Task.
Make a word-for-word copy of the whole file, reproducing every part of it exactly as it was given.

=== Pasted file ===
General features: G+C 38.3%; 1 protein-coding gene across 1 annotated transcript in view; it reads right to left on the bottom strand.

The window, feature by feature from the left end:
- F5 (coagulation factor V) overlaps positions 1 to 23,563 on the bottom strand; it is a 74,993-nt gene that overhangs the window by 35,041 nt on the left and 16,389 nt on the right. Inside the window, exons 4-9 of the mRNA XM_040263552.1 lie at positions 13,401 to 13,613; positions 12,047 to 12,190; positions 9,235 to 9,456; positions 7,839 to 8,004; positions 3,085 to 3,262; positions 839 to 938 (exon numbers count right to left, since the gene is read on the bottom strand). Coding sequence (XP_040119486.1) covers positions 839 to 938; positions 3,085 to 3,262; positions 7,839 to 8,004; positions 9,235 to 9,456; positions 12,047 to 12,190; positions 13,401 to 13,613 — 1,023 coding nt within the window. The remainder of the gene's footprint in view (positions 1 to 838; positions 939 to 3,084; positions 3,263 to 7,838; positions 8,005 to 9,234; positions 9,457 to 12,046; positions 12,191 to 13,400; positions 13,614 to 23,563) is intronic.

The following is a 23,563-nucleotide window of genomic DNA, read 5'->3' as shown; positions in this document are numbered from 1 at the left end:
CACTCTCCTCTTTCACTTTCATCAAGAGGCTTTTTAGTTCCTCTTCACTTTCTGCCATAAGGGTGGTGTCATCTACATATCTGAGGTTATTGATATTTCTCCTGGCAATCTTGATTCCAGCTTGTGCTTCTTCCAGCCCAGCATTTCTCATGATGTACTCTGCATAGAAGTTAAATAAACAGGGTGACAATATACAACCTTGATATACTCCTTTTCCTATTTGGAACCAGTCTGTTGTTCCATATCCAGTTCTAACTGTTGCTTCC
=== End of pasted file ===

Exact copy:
General features: G+C 38.3%; 1 protein-coding gene across 1 annotated transcript in view; it reads right to left on the bottom strand.

The window, feature by feature from the left end:
- F5 (coagulation factor V) overlaps positions 1 to 23,563 on the bottom strand; it is a 74,993-nt gene that overhangs the window by 35,041 nt on the left and 16,389 nt on the right. Inside the window, exons 4-9 of the mRNA XM_040263552.1 lie at positions 13,401 to 13,613; positions 12,047 to 12,190; positions 9,235 to 9,456; positions 7,839 to 8,004; positions 3,085 to 3,262; positions 839 to 938 (exon numbers count right to left, since the gene is read on the bottom strand). Coding sequence (XP_040119486.1) covers positions 839 to 938; positions 3,085 to 3,262; positions 7,839 to 8,004; positions 9,235 to 9,456; positions 12,047 to 12,190; positions 13,401 to 13,613 — 1,023 coding nt within the window. The remainder of the gene's footprint in view (positions 1 to 838; positions 939 to 3,084; positions 3,263 to 7,838; positions 8,005 to 9,234; positions 9,457 to 12,046; positions 12,191 to 13,400; positions 13,614 to 23,563) is intronic.

The following is a 23,563-nucleotide window of genomic DNA, read 5'->3' as shown; positions in this document are numbered from 1 at the left end:
CACTCTCCTCTTTCACTTTCATCAAGAGGCTTTTTAGTTCCTCTTCACTTTCTGCCATAAGGGTGGTGTCATCTACATATCTGAGGTTATTGATATTTCTCCTGGCAATCTTGATTCCAGCTTGTGCTTCTTCCAGCCCAGCATTTCTCATGATGTACTCTGCATAGAAGTTAAATAAACAGGGTGACAATATACAACCTTGATATACTCCTTTTCCTATTTGGAACCAGTCTGTTGTTCCATATCCAGTTCTAACTGTTGCTTCC